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Boston Red Sox Win Dismissal of Putative Electronic "Sign‑Stealing" Class Action Lawsuit

On April 3, 2020, the U.S. District Court for the Southern District of New York dismissed, with prejudice, purported class action litigation brought by fantasy sports contestants against Cravath client Boston Red Sox Baseball Club, L.P. (the “Red Sox”), as well as Major League Baseball and MLB Advanced Media, L.P. (collectively “MLB”) and the Houston Astros, LLC (the “Astros”). The named plaintiffs in the suit were five individuals who, between 2017 and 2019, participated in daily fantasy baseball contests hosted by DraftKings Inc. (“DraftKings”). On behalf of themselves and similarly situated DraftKings participants, plaintiffs alleged that the Red Sox and Astros engaged in electronic sign‑stealing in violation of MLB rules and that the MLB failed to prevent, remedy and disclose the violation. They further alleged that the electronic sign‑stealing schemes improperly impacted player statistics, which form the basis for fantasy contests, and thereby corrupted the DraftKings contests promoted by defendants. Plaintiffs asserted various fraud, negligence, unjust enrichment and consumer protection law claims based on alleged harm arising from the electronic “sign‑stealing” scandal.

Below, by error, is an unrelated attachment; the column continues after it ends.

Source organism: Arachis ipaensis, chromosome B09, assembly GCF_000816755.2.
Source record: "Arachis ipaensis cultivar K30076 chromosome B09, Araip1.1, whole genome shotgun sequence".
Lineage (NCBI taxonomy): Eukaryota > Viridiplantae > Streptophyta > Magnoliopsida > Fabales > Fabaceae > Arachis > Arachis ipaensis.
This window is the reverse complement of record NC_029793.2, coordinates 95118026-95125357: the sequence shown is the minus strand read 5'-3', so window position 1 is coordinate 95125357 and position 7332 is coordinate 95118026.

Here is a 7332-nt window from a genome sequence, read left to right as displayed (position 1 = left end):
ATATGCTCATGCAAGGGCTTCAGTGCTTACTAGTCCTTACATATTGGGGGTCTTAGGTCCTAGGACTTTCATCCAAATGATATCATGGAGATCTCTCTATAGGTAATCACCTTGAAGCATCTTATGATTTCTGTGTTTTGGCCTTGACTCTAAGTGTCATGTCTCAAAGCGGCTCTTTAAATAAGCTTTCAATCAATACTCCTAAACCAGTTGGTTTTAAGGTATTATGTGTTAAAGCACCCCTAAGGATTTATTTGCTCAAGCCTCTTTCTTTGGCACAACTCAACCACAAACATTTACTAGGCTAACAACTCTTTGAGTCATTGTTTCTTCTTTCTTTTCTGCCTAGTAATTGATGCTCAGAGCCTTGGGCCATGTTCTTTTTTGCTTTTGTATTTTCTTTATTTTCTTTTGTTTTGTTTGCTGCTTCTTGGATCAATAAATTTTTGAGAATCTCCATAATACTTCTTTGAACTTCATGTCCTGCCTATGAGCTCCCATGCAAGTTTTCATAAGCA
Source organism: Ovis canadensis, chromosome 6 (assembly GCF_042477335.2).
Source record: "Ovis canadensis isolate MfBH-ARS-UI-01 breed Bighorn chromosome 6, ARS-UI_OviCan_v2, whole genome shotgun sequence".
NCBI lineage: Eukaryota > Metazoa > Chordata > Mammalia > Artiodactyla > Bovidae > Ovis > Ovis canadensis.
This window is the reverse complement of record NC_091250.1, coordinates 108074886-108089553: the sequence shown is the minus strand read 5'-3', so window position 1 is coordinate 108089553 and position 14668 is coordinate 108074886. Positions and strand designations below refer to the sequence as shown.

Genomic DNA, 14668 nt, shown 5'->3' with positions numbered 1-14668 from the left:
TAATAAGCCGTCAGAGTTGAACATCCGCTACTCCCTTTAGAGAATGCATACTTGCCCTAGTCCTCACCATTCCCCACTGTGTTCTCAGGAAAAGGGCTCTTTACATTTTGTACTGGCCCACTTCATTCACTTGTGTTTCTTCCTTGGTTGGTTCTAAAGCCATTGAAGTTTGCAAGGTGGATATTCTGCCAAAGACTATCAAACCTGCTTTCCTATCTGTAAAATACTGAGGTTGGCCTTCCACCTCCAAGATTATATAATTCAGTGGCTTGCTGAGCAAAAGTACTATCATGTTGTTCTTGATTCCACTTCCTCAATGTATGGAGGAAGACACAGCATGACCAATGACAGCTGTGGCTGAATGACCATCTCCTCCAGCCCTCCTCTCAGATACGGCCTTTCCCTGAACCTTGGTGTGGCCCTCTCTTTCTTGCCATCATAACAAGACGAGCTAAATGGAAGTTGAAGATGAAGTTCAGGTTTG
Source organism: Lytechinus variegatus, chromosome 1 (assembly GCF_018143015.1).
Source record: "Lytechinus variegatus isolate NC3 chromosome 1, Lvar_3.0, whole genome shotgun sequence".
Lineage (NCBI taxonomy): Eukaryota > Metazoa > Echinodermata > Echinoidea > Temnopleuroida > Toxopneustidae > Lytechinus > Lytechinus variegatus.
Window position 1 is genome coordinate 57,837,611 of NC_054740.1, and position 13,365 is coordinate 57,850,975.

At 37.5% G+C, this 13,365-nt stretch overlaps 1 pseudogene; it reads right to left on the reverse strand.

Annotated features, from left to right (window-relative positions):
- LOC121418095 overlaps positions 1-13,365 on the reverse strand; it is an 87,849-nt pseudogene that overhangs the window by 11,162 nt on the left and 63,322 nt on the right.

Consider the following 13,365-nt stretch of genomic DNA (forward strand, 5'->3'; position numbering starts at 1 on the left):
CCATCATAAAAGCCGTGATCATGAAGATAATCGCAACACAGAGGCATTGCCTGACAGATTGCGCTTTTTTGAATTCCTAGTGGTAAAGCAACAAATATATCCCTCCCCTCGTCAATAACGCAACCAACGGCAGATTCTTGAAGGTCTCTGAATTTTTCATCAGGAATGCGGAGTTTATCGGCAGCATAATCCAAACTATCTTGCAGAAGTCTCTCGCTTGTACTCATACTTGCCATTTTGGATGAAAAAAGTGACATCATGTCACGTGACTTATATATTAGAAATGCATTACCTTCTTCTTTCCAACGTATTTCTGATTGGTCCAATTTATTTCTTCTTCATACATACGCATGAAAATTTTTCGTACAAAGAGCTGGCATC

In granting Cravath’s motion to dismiss, the Court rejected the claims and the notion that professional sports organizations owe fantasy participants any duty of care absent a transaction or other relationship between them. In his decision, U.S. District Judge Jed S. Rakoff noted that “the absence of duty and reliance forecloses plaintiffs’ fraud and negligence claims, and the lack of a transaction, relationship or other nexus forecloses plaintiffs’ consumer protection claims.”

The Cravath team was led by partners Katherine B. Forrest, Michael T. Reynolds and Lauren A. Moskowitz, who argued the motion, and included practice area attorney Hector J. Valdes and associate Feyilana Lawoyin. Zachary W. Jarrett, Miranda Li and Ravinder Singh also worked on the matter.

The case is Olson v. Major League Baseball, No. 20‑CV‑632 (JSR) (S.D.N.Y.).